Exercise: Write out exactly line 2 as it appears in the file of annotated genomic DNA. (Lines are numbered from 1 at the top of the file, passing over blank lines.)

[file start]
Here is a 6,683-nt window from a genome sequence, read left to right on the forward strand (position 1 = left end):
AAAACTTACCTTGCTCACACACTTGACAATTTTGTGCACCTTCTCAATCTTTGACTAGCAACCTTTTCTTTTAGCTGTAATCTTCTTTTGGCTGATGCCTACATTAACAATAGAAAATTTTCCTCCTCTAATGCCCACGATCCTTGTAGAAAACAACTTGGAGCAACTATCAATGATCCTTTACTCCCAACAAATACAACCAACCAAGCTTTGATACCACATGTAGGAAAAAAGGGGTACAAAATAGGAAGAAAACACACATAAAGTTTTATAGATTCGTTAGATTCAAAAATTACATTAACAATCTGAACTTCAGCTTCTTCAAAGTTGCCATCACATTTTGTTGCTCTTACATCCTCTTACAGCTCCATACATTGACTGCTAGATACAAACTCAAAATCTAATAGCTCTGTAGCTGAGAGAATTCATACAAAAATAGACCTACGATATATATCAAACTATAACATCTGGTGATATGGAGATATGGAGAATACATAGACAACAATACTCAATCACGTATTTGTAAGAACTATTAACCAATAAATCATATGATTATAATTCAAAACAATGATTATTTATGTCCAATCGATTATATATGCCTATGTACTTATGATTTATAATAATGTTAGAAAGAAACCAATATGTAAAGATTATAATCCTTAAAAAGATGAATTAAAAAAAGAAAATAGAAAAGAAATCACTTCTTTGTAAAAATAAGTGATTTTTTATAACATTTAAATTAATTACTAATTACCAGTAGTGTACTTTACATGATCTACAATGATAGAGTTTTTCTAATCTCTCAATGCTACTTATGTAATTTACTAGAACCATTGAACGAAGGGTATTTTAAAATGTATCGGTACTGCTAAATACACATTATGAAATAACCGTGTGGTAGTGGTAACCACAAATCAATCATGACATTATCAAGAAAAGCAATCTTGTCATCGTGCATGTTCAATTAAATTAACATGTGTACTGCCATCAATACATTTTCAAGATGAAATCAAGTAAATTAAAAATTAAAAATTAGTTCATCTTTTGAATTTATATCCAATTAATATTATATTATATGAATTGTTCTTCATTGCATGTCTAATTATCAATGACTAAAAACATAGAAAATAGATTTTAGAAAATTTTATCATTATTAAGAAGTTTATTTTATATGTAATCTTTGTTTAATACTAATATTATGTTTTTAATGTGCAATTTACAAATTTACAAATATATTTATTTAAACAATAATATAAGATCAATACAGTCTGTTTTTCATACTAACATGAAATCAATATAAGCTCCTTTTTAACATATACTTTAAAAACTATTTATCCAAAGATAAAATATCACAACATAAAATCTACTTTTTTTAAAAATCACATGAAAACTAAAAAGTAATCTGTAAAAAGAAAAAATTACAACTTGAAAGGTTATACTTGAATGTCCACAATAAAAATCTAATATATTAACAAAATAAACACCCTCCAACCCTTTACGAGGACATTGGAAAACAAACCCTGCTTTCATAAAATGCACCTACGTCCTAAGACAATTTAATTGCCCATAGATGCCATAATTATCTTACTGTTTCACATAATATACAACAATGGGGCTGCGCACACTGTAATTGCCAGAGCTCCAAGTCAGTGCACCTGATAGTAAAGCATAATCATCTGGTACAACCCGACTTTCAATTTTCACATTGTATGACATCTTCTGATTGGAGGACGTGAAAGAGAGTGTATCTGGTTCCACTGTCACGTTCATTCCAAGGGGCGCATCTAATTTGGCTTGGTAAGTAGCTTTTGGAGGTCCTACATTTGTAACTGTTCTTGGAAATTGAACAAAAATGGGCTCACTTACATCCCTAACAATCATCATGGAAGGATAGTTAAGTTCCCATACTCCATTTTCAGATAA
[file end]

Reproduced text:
AAAACTTACCTTGCTCACACACTTGACAATTTTGTGCACCTTCTCAATCTTTGACTAGCAACCTTTTCTTTTAGCTGTAATCTTCTTTTGGCTGATGCCTACATTAACAATAGAAAATTTTCCTCCTCTAATGCCCACGATCCTTGTAGAAAACAACTTGGAGCAACTATCAATGATCCTTTACTCCCAACAAATACAACCAACCAAGCTTTGATACCACATGTAGGAAAAAAGGGGTACAAAATAGGAAGAAAACACACATAAAGTTTTATAGATTCGTTAGATTCAAAAATTACATTAACAATCTGAACTTCAGCTTCTTCAAAGTTGCCATCACATTTTGTTGCTCTTACATCCTCTTACAGCTCCATACATTGACTGCTAGATACAAACTCAAAATCTAATAGCTCTGTAGCTGAGAGAATTCATACAAAAATAGACCTACGATATATATCAAACTATAACATCTGGTGATATGGAGATATGGAGAATACATAGACAACAATACTCAATCACGTATTTGTAAGAACTATTAACCAATAAATCATATGATTATAATTCAAAACAATGATTATTTATGTCCAATCGATTATATATGCCTATGTACTTATGATTTATAATAATGTTAGAAAGAAACCAATATGTAAAGATTATAATCCTTAAAAAGATGAATTAAAAAAAGAAAATAGAAAAGAAATCACTTCTTTGTAAAAATAAGTGATTTTTTATAACATTTAAATTAATTACTAATTACCAGTAGTGTACTTTACATGATCTACAATGATAGAGTTTTTCTAATCTCTCAATGCTACTTATGTAATTTACTAGAACCATTGAACGAAGGGTATTTTAAAATGTATCGGTACTGCTAAATACACATTATGAAATAACCGTGTGGTAGTGGTAACCACAAATCAATCATGACATTATCAAGAAAAGCAATCTTGTCATCGTGCATGTTCAATTAAATTAACATGTGTACTGCCATCAATACATTTTCAAGATGAAATCAAGTAAATTAAAAATTAAAAATTAGTTCATCTTTTGAATTTATATCCAATTAATATTATATTATATGAATTGTTCTTCATTGCATGTCTAATTATCAATGACTAAAAACATAGAAAATAGATTTTAGAAAATTTTATCATTATTAAGAAGTTTATTTTATATGTAATCTTTGTTTAATACTAATATTATGTTTTTAATGTGCAATTTACAAATTTACAAATATATTTATTTAAACAATAATATAAGATCAATACAGTCTGTTTTTCATACTAACATGAAATCAATATAAGCTCCTTTTTAACATATACTTTAAAAACTATTTATCCAAAGATAAAATATCACAACATAAAATCTACTTTTTTTAAAAATCACATGAAAACTAAAAAGTAATCTGTAAAAAGAAAAAATTACAACTTGAAAGGTTATACTTGAATGTCCACAATAAAAATCTAATATATTAACAAAATAAACACCCTCCAACCCTTTACGAGGACATTGGAAAACAAACCCTGCTTTCATAAAATGCACCTACGTCCTAAGACAATTTAATTGCCCATAGATGCCATAATTATCTTACTGTTTCACATAATATACAACAATGGGGCTGCGCACACTGTAATTGCCAGAGCTCCAAGTCAGTGCACCTGATAGTAAAGCATAATCATCTGGTACAACCCGACTTTCAATTTTCACATTGTATGACATCTTCTGATTGGAGGACGTGAAAGAGAGTGTATCTGGTTCCACTGTCACGTTCATTCCAAGGGGCGCATCTAATTTGGCTTGGTAAGTAGCTTTTGGAGGTCCTACATTTGTAACTGTTCTTGGAAATTGAACAAAAATGGGCTCACTTACATCCCTAACAATCATCATGGAAGGATAGTTAAGTTCCCATACTCCATTTTCAGATAA